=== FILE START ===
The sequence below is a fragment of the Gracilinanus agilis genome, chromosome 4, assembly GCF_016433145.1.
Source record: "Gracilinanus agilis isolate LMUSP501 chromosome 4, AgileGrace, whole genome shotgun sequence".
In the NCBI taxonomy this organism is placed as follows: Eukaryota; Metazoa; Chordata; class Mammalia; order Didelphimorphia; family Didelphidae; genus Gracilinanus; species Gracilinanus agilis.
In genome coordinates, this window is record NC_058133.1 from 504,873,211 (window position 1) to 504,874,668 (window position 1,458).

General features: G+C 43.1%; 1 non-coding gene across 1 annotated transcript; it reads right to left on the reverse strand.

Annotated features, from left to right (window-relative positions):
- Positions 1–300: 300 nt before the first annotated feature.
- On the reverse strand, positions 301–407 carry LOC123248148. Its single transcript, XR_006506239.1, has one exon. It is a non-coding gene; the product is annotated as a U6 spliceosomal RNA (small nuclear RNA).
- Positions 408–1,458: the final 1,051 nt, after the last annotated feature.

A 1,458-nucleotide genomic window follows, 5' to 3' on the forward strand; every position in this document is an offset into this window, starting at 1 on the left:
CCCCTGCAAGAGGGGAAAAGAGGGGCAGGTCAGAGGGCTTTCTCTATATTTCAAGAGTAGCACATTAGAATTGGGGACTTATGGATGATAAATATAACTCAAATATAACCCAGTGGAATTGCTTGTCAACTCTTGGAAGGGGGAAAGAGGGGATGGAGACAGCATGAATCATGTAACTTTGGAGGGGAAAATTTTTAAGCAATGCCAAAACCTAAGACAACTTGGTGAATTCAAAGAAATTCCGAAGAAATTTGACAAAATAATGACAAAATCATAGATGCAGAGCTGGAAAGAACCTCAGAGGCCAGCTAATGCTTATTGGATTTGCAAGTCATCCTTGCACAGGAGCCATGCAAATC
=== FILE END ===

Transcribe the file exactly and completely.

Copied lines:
The sequence below is a fragment of the Gracilinanus agilis genome, chromosome 4, assembly GCF_016433145.1.
Source record: "Gracilinanus agilis isolate LMUSP501 chromosome 4, AgileGrace, whole genome shotgun sequence".
In the NCBI taxonomy this organism is placed as follows: Eukaryota; Metazoa; Chordata; class Mammalia; order Didelphimorphia; family Didelphidae; genus Gracilinanus; species Gracilinanus agilis.
In genome coordinates, this window is record NC_058133.1 from 504,873,211 (window position 1) to 504,874,668 (window position 1,458).

General features: G+C 43.1%; 1 non-coding gene across 1 annotated transcript; it reads right to left on the reverse strand.

Annotated features, from left to right (window-relative positions):
- Positions 1–300: 300 nt before the first annotated feature.
- On the reverse strand, positions 301–407 carry LOC123248148. Its single transcript, XR_006506239.1, has one exon. It is a non-coding gene; the product is annotated as a U6 spliceosomal RNA (small nuclear RNA).
- Positions 408–1,458: the final 1,051 nt, after the last annotated feature.

A 1,458-nucleotide genomic window follows, 5' to 3' on the forward strand; every position in this document is an offset into this window, starting at 1 on the left:
CCCCTGCAAGAGGGGAAAAGAGGGGCAGGTCAGAGGGCTTTCTCTATATTTCAAGAGTAGCACATTAGAATTGGGGACTTATGGATGATAAATATAACTCAAATATAACCCAGTGGAATTGCTTGTCAACTCTTGGAAGGGGGAAAGAGGGGATGGAGACAGCATGAATCATGTAACTTTGGAGGGGAAAATTTTTAAGCAATGCCAAAACCTAAGACAACTTGGTGAATTCAAAGAAATTCCGAAGAAATTTGACAAAATAATGACAAAATCATAGATGCAGAGCTGGAAAGAACCTCAGAGGCCAGCTAATGCTTATTGGATTTGCAAGTCATCCTTGCACAGGAGCCATGCAAATC